We walked off lunch wandering around the old town which was heaving with tourists – too chilly to sit on the beach – before heading back to Mont Saint Michel to have a look at the recently built bridge (2014) across the causeway. We didn’t tarry long, as you can see from the photo above, the clouds had closed in and the strong wind was keeping the rain at bay. At about the same time, Mark Cavendish was picking up another Tour stage win and his first ever yellow jersey, confounding all his doubters.
Sunday dawned cold, grey and wet. After an early start, we took refuge in a local restaurant awaiting the arrival of the team buses in Saint Lo. My plan had been to ask a number of supporters who they thought would win the Tour. Taking shelter in the same cafe were a dozen or so youngsters from a cycling club in Perier wearing their wet weather cycling gear. Unsurpringly, in a show of unity, they were all backing French riders Thibaut Pinot and Romain Bardet. Fortunately, the weather was much improved for the start in Granville where the crowds were out in force, many of whom had just nipped across the Channel for the first three stages.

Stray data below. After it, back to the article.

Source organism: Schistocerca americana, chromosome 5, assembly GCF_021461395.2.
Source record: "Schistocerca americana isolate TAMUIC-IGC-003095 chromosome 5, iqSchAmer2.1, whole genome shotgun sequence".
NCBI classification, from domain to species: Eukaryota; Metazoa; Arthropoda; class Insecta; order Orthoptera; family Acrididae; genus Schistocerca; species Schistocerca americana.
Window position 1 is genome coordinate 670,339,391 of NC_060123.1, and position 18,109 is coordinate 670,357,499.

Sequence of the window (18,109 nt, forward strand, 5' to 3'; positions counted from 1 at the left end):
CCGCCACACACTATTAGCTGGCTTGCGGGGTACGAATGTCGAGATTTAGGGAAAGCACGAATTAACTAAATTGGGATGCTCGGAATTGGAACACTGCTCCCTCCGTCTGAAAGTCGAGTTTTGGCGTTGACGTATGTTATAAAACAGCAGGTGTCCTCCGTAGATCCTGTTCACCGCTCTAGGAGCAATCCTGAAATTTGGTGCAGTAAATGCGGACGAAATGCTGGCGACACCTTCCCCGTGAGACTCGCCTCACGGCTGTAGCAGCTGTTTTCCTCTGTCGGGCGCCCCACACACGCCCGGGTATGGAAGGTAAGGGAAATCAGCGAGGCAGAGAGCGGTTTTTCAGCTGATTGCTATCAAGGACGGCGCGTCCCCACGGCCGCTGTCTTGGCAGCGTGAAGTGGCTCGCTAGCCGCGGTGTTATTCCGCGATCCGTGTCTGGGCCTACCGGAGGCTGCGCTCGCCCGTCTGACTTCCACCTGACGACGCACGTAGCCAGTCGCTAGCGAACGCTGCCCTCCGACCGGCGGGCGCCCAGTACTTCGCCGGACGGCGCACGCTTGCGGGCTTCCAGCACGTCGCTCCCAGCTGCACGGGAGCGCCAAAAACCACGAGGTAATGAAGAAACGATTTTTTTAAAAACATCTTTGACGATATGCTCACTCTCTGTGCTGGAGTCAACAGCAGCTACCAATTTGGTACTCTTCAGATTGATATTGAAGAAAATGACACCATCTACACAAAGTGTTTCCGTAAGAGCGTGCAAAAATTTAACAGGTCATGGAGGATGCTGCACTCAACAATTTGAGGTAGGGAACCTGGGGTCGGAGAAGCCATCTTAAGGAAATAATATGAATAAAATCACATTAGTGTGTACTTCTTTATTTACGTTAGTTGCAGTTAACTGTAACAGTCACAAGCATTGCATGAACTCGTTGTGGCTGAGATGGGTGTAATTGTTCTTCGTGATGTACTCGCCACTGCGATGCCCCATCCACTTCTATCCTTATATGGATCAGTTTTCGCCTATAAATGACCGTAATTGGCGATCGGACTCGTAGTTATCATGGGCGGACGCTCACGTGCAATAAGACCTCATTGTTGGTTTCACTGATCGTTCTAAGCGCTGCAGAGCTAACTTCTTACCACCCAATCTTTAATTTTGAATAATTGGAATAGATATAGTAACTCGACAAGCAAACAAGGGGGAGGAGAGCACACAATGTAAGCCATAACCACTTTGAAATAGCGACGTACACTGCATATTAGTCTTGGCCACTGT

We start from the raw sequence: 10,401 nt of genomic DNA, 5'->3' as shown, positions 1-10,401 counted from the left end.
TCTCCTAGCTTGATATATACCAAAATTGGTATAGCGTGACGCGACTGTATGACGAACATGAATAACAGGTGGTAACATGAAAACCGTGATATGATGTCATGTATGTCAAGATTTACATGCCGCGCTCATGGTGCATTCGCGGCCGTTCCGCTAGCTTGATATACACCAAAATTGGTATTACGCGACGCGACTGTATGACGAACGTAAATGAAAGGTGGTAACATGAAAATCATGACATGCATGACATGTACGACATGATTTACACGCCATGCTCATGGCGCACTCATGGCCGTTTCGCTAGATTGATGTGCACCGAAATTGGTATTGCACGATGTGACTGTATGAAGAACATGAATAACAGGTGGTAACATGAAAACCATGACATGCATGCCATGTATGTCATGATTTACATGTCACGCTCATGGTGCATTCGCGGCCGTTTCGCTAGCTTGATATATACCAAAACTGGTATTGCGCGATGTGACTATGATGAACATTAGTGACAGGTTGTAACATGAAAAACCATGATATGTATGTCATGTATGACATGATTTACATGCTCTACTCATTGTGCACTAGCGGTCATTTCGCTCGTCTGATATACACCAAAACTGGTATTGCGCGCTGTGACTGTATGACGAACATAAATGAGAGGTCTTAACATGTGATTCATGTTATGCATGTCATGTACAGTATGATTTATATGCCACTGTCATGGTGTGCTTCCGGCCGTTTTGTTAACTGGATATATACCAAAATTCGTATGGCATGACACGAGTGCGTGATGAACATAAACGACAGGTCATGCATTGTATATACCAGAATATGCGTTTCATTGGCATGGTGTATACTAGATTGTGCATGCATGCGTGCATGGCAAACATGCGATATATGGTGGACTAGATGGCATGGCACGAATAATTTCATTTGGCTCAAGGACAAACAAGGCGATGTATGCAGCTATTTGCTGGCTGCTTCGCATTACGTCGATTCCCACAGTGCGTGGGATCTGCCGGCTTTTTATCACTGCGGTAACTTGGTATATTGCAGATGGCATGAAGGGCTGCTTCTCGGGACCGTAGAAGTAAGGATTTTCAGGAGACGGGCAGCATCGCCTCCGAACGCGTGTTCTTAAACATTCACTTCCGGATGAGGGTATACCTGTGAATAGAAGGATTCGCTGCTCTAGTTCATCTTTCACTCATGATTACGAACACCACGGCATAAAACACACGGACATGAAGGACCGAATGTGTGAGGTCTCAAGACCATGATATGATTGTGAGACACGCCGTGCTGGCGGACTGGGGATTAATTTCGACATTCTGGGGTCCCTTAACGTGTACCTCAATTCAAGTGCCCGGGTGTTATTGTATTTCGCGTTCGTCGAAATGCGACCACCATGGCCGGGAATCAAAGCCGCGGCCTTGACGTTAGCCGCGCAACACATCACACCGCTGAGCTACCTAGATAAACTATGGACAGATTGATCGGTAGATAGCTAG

We then waived a fond adieu to the Tour and headed down memory lane to a hotel in Carnac which we first visited over 20 years ago. We had responded to an offer in The Sunday Times whereby we stayed at the hotel for free but agreed to eat every evening in the hotel’s restaurant. The hotel was a charming and slightly eccentric run family affair with an excellent restaurant where we held good on our promise and ate our way through their tank of lobsters. The following year, the hotel invited us back on the same basis and we once more pointed the digit of doom each evening at the occupants of its lobster tank.
This time around, we were keen to see if the hotel was still charming – it is – though there’s now a much greater choice of restaurants where we wreaked havoc on the local lobster population, along with the oysters and mussels. It was a delightful and restful sojourn, just what we both needed.